Peldon People: Harry Ponder

Harry Ponder was born on 22nd February 1882 in the 'Thatch Cottage' at the beginning of Copt Hall Lane, Little Wigborough; his two grandfathers, both his parents and some of his sisters lie in the churchyard there. He was interviewed by the editor of the Peldon and Wigboroughs Parish magazine on his 90th and 91st birthdays in 1972 and 1973. The Parish Magazine subsequently announced his death at 95 and from these entries I have pieced together his life story.

It was there [Little Wigborough] he went to school and Sunday school. The Earthquake occurred when he was two years and two months old. He does not remember it, but tells how it was washing day, and they had taken him to the school to get him out of his mother's way. It happened just after 9 o'clock in the morning, and they all ran out and left him in there until the governess - Ada Witham it was - went in and got him out.

Harry left school as soon as he was twelve and next month started work for farmer Bean at Copt Hall for three shillings a week, seven days, 6a.m. to 5.30pm til he got his first 'rise' of 3d. In 1900 he started work at Peldon Lodge and for eleven years drove a carriage and pair til they bought a car and Harry was out of a job.

Harry Ponder in 1907

In 1906 he married Mabel Appleby, and they came to Hillside Cottages, Peldon. Jimmy Green, the Village Blacksmith, worked at the Forge next door, and Harry used to take the horses there to be shod, first from Copt Hall, and then from Peldon Lodge. The lanes were very dusty, and the new roads were a great improvement but best of all was when they brought water to Peldon. Until then he used to carry water up from the village pump (outside The Plough) in buckets.

His wife Mabel was the youngest of a large family living at Game's Farm. Three of her sisters married three brothers called Talbot, and two of Harry's sisters married two of the Appleby brothers.

Mabel and Harry had been married by the Rev. D.L. Johnson, Peldon's blind rector, and Mr Ponder recalls that when Mr Johnson died, he was the one who carried him to his grave in Tolleshunt Cemetery. Harry is the oldest of the four brothers and sisters who are still living. He has four sons, but has lost count of his grandchildren and great grandchildren.

Harry and his wife lived throughout their married life in 'Hillside Cottage' in Church Hill, Peldon, his wife dying in 1959. Harry spent his entire life in Wigborough and Peldon working on the land. He was a member of the Foresters' Friendly Society for 77 years and was their longest serving member.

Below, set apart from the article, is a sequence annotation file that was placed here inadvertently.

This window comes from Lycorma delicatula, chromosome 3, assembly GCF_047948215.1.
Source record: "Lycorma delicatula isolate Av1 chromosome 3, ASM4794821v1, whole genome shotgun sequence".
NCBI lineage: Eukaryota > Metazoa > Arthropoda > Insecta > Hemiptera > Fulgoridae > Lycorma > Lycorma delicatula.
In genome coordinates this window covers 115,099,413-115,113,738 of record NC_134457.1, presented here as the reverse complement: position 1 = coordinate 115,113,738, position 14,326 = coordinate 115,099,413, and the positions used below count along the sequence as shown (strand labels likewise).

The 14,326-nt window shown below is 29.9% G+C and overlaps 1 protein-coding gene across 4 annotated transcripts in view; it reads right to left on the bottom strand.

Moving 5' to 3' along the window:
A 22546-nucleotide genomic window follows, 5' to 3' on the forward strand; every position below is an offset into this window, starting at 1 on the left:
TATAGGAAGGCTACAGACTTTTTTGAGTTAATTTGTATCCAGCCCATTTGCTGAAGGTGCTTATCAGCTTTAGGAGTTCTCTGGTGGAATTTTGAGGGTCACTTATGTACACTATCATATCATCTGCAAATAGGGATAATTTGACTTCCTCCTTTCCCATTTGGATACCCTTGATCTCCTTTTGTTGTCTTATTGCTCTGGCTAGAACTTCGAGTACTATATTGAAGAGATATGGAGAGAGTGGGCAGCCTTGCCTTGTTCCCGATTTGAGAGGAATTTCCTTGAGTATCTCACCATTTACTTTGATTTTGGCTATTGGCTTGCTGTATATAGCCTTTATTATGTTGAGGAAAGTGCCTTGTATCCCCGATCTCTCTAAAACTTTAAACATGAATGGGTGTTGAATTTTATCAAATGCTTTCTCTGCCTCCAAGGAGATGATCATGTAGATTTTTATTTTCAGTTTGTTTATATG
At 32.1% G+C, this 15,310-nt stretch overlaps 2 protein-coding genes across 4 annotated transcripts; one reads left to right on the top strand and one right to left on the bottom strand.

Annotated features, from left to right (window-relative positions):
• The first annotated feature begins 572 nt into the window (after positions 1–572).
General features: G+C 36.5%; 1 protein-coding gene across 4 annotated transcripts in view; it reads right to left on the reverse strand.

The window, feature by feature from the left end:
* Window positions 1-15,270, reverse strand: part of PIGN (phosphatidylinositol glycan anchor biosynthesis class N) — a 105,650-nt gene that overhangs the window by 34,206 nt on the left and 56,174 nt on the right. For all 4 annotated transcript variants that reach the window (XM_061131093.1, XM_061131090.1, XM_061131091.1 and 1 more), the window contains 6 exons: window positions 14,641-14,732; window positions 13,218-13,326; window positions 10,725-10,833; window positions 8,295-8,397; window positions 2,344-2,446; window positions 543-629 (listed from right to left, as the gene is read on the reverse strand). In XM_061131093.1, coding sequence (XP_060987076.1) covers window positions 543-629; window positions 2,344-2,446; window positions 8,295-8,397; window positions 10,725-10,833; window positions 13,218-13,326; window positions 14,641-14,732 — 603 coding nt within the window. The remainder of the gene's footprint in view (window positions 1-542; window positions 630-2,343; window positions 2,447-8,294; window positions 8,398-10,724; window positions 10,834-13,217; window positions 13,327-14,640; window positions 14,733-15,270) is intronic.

Harry died on 18th May 1977 at the age of 95. Two of his siblings outlived him, his brother Bert, who lived in the cottage near the Peldon Rose and died aged 88 early in 1979. The last of Harry's siblings, Mrs Edith Peever, who lived in Dedham, died later in the same year aged 85.

Elaine Barker
Peldon History Project

Sources - all are from Parish News of Peldon and Wigboroughs:
March 1972 on Harry's 90th birthday
February 1973 on his 91st birthday
June 1977 on his death aged 95.
February 1979 Bert's death
May 1979 Mrs Peever's death

Author: Elaine Barker

Related Images

 Harry Ponder. Harry lived in Hillside Cottage, Church Road, Peldon, and worked at either Copt Hall or Abbott's Wick farm. Born c1882.  DEP_051DEP_051
Harry Ponder. Harry lived in Hillside Cottage, Church Road, Peldon, and worked at either Copt Hall or Abbott's Wick farm. Born c1882.
1907
 Ponder family
 L-R 1. Percy Augustus 'Custard', 2. Bernard, 3. Harold (father of Percy, Bernard, Ernest and Bobby), 4. Ernest (father of Diane), 5. Bobby, and 6. back right is Percy's daughter.
 Taken in Sailing and Social Club, West Mersea, at the wedding of Diane Ponder and Tim Cook.  DEP_053DEP_053
Ponder family
L-R 1. Percy Augustus 'Custard', 2. Bernard, 3. Harold (father of Percy, Bernard, Ernest and Bobby), 4. Ernest (father of Diane), 5. Bobby, and 6. back right is Percy's daughter.
Taken in Sailing and Social Club, West Mersea, at the wedding of Diane Ponder and Tim Cook.
14 May 1960
ID: PH01_HPO


This item is part of the Mersea Island Museum Collection. The information is accurate as far as is known, but the Museum does not accept responsibility for errors.